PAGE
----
Mr. Clean stands guard before the latrine
Reminding us of the awesome truth that to live Means to take life.
A Conversation with Kobosuna-sama
Oh, is that you Kobosuna? How are you keeping?
I'm fine. Good health is my saving grace; after all it has to be, my job is to guard the toilet against spills.
Yes, that is what your name means in Japanese, isn't it, "don't spill". By the way, why is it that your father always looks so fierce?
What do you expect, his name is UsusamaMyo-o.
Oh, you mean the Buddhist deity whose statue is placed outside the toilet in Zen temples?
The one with the mantra, "On Kurodano unjaku"?
Yes, that's him. The mantra has the power to cleanse impurities and, after all, the toilet is an important place.
That's true, Where would we be without them?
I am not talking just about its practical aspects, the toilet also helps us understand the true essence of life. In Zen Buddhism, everything in life is considered to be a form of training. Waking up in the morning, washing, cooking, cleaning, doing the laundry, eating, taking a bath, and sweeping leaves in the garden, it is all part of religious training.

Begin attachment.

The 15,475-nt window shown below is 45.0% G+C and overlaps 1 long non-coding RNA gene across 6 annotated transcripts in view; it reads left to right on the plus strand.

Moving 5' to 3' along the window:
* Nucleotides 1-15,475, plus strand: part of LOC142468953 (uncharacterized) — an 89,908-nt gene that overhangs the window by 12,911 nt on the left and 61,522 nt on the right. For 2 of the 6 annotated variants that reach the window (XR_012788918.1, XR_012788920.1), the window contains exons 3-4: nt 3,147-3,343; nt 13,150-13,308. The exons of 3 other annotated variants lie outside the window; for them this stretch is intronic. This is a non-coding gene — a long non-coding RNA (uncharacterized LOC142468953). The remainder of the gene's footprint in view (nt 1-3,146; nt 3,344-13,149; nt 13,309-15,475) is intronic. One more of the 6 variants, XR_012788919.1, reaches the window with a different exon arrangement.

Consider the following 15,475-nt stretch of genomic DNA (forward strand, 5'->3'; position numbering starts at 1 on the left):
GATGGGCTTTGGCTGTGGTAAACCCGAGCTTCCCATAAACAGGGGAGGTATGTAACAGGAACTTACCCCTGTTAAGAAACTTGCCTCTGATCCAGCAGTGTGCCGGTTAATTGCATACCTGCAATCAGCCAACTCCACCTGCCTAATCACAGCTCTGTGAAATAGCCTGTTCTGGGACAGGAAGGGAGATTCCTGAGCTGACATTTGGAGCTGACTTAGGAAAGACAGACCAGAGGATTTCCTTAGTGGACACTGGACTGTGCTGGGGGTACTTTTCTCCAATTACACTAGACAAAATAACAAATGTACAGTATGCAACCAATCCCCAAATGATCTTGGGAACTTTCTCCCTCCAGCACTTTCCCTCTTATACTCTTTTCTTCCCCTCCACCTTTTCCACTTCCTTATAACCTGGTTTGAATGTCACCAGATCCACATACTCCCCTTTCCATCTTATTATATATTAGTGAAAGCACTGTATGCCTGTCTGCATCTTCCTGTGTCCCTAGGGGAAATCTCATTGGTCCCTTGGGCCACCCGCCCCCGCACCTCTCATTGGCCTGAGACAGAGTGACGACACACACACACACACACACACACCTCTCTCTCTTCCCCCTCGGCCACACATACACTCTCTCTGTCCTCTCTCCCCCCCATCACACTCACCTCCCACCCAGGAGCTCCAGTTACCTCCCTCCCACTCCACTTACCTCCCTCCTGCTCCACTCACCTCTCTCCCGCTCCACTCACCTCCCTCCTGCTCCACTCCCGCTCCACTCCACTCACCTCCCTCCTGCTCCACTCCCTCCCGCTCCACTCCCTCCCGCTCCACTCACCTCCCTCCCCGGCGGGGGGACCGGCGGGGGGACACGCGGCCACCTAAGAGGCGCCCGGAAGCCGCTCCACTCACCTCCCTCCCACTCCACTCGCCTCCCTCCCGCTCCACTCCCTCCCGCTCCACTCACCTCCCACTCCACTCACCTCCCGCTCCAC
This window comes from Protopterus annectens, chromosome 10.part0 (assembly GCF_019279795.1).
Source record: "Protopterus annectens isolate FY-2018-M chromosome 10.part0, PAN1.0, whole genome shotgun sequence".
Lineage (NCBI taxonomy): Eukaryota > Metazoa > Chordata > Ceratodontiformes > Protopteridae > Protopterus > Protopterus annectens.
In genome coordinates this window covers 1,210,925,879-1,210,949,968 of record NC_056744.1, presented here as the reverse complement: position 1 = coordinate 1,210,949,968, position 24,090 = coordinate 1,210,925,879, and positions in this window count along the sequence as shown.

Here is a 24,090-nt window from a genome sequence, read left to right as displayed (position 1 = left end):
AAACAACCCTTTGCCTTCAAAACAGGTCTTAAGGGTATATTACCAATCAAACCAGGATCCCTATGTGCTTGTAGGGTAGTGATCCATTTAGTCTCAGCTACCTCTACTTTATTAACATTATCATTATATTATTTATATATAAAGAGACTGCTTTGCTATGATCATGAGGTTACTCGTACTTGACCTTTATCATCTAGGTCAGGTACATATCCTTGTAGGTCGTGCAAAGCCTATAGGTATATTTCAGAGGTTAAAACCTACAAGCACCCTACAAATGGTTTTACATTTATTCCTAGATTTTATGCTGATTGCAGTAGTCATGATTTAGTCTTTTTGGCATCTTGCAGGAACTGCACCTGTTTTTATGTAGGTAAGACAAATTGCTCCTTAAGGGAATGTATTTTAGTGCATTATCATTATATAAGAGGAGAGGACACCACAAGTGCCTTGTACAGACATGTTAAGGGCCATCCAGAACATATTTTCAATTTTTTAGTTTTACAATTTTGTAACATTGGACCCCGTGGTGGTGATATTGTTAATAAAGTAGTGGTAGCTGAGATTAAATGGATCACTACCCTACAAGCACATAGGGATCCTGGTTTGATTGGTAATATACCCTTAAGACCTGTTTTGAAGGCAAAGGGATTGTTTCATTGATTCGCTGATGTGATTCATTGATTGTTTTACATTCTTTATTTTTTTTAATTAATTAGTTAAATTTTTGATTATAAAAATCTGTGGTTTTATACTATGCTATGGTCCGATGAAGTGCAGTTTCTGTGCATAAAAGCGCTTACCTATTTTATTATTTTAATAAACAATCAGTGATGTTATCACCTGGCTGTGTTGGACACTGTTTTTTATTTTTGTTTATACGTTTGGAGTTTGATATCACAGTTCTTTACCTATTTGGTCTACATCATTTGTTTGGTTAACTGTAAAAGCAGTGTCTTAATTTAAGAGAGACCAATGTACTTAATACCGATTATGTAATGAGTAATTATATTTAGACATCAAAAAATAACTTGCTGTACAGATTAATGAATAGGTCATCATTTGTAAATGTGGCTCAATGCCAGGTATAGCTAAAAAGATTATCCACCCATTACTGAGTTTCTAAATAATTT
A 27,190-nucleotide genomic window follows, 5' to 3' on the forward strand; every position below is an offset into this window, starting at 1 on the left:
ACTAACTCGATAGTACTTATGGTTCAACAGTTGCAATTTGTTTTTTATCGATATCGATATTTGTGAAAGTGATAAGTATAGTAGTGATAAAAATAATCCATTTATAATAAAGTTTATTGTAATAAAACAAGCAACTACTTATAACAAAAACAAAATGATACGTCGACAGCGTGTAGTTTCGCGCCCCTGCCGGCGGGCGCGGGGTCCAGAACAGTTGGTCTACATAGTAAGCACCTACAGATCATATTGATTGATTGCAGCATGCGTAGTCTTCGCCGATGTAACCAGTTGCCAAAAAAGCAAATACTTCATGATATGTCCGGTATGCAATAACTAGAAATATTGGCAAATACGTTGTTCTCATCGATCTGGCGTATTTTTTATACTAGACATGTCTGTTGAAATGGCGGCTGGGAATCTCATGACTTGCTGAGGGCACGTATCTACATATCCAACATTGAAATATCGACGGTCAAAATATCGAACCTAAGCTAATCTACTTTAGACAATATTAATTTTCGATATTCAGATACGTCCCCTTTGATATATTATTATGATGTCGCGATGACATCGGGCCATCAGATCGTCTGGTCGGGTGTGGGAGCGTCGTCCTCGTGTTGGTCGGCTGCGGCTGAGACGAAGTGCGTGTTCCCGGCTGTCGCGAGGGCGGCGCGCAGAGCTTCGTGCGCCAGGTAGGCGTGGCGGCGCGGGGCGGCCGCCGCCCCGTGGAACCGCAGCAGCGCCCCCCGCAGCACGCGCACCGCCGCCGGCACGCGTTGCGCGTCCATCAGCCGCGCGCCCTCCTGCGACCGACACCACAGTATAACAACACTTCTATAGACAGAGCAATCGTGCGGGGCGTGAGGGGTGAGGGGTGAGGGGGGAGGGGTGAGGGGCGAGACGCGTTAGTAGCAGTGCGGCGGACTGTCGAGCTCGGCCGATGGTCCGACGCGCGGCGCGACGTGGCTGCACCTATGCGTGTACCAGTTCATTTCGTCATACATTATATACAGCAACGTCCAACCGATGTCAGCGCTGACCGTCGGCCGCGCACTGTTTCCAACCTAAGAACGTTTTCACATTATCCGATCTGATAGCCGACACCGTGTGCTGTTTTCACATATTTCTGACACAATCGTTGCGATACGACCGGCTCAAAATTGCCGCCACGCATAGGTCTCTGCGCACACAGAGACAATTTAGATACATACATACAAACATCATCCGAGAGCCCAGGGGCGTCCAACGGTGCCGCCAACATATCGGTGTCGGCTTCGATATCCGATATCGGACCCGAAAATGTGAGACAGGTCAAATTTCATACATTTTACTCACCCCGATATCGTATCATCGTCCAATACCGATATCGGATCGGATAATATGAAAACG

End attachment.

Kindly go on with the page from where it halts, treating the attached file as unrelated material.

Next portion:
But what does that have to do with the toilet?
Well, what happens after you have eaten a meal?
I feel sleepy.
That's not what I mean. You want to go to the toilet! The toilet is also a place where you can train.
That's true. Whether you are raising a baby, looking after the old or sick, or even if you keep a cat or dog, most of work involved consists of feeding them then cleaning up afterwards. When I was young I went to hospital to have an operation on my stomach and while I was on a drip feed, I realized how much better it would be if I didn't have to go to the toilet all the time. The doctors kept injecting me with liquids and these had to go somewhere. I found it difficult to move at the time and I really hated having to cope.
You cannot live without food, but what do you think food is? It is the bodies of other living things. When you go to the toilet, you see what happens to them and this allows you to meditate on the true essence of life.
I see. It is true that rice, vegetables and meat all come from living things. In Japan, people say, "Itadakimasu" before they start a meal and this means, "I'm sorry, but I cannot live without eating your body. Please forgive me, I'm very grateful and will not let your sacrifice go to waste."
About Satoshi YABUUCHI
Japanese, b. 1953, Osaka, Osaka Prefecture, Japan, based in Tokyo, Japan